This is exactly why the benchmarks include
1) a way to repeat the benchmarks as described in the article see page 4 - 'phoronix-test-suite benchmark 1507285-BE-POWERLOW159'.
2) The compiler options are included
Armed with those two pieces of information, you can go and "prove" that the benchmark is, as you called it - bullshit. Although rarely, if ever that I am aware of, does anyone respond to an article with those two pieces of information and say - "here, if you run it in this mode, you will see a marked difference in performance".
As Bert64 says in the response to the grandparent, 99% of end users will be running the software - either pre-compiled by their distribution vendor in this way, or compiled by the benchmark author's defaults. If you really want to prove that the benchmark is crap, then by all means make meaningful suggestions to _any_ of the existing machine benchmarks.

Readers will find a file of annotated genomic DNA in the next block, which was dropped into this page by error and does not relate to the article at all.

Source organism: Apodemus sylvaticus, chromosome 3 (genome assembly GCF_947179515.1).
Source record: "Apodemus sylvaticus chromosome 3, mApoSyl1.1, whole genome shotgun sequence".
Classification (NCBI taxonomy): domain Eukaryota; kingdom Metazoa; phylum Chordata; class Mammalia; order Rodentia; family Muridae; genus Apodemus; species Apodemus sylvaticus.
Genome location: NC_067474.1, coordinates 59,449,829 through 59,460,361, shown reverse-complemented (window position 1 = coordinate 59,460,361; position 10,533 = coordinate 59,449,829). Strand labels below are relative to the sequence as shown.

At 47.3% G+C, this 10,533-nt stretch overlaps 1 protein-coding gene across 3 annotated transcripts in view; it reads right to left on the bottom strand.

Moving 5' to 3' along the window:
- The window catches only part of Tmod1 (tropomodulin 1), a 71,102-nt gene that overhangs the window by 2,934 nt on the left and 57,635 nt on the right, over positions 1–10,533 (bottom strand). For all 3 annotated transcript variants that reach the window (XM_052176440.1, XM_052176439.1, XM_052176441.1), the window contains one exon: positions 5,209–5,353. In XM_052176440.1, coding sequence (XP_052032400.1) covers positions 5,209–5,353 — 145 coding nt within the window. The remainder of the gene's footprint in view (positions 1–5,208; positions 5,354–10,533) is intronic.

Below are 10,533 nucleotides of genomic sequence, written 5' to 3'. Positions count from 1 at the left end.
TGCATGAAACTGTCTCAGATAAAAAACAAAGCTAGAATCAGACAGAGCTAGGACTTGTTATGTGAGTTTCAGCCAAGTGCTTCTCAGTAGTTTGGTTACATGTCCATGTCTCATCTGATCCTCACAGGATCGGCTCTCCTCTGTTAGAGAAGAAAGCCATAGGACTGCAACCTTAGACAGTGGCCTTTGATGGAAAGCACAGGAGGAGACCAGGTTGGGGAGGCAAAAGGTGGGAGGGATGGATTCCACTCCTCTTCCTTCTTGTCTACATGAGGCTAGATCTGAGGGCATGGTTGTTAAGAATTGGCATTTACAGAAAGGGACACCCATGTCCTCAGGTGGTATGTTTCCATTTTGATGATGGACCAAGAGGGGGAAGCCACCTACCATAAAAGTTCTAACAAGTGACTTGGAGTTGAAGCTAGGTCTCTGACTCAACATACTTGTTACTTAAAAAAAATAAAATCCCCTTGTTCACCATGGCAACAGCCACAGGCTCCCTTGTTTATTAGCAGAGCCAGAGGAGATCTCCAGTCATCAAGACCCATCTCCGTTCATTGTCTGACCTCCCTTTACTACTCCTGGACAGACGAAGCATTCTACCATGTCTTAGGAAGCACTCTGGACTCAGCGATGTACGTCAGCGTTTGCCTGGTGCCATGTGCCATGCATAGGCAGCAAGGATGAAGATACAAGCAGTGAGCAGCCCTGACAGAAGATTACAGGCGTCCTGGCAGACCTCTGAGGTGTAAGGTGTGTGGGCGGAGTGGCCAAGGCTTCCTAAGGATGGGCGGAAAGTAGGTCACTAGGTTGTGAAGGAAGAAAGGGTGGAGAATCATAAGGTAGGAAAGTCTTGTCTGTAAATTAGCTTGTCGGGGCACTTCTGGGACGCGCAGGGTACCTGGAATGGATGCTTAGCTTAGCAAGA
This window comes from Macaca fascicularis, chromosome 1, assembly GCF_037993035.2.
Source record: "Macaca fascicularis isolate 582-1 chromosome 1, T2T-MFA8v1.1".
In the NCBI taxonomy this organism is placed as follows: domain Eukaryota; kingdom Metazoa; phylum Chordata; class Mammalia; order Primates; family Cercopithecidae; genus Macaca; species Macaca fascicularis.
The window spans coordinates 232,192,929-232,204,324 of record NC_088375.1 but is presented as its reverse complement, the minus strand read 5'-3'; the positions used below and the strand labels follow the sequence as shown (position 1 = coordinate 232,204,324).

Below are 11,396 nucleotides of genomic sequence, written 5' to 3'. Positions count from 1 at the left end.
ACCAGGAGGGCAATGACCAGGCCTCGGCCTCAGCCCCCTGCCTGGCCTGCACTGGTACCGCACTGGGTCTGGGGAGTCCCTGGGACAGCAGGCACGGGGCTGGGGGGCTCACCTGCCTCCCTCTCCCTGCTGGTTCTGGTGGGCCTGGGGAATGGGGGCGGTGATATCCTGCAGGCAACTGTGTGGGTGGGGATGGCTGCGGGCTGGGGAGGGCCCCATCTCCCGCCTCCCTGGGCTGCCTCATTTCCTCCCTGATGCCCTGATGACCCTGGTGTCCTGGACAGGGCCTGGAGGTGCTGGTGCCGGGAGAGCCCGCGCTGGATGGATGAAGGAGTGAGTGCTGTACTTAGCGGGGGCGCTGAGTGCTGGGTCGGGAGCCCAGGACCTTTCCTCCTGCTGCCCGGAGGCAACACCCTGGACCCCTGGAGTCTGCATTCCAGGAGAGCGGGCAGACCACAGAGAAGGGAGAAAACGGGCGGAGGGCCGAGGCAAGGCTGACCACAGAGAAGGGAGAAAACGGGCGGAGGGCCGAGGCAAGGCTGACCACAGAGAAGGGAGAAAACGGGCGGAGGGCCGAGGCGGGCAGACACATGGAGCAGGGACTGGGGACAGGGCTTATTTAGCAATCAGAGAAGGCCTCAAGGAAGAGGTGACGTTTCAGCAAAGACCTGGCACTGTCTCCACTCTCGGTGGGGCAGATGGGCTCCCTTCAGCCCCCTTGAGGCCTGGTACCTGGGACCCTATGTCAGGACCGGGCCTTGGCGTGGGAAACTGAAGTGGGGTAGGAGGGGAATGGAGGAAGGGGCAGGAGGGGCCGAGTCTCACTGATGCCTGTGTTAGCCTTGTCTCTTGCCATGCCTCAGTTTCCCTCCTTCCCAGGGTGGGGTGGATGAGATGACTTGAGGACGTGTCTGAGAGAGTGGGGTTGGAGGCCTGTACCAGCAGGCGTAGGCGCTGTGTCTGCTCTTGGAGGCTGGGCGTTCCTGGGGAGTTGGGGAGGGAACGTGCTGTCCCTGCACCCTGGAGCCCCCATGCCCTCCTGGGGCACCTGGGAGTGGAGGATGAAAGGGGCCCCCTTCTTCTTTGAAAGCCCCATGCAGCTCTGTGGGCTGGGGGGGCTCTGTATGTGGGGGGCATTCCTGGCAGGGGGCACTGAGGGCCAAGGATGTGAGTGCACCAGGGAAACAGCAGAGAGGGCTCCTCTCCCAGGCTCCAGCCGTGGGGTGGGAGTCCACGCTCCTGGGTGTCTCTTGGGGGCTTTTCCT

Michael (Phoronix) and I had some interesting discussions with Sun (pre Oracle) about 64 vs 32. They argued that the benchmarks were misleading because they did not use the Sun Studio (IIRC) compiler for 64 bit. In the discussions, it became clear to even the Sun people that it was quite difficult for even the Sun people to configure and use the platform in the way they wanted Phoronix to. Out of the box, gcc compiling for 32 bit - was how they configured the systems. And guess what, the './configure;make;make install' triplet would compile the same way we did.
Full disclosure, I have a long history with Phoronix, and have been involved in work that they have done in the past.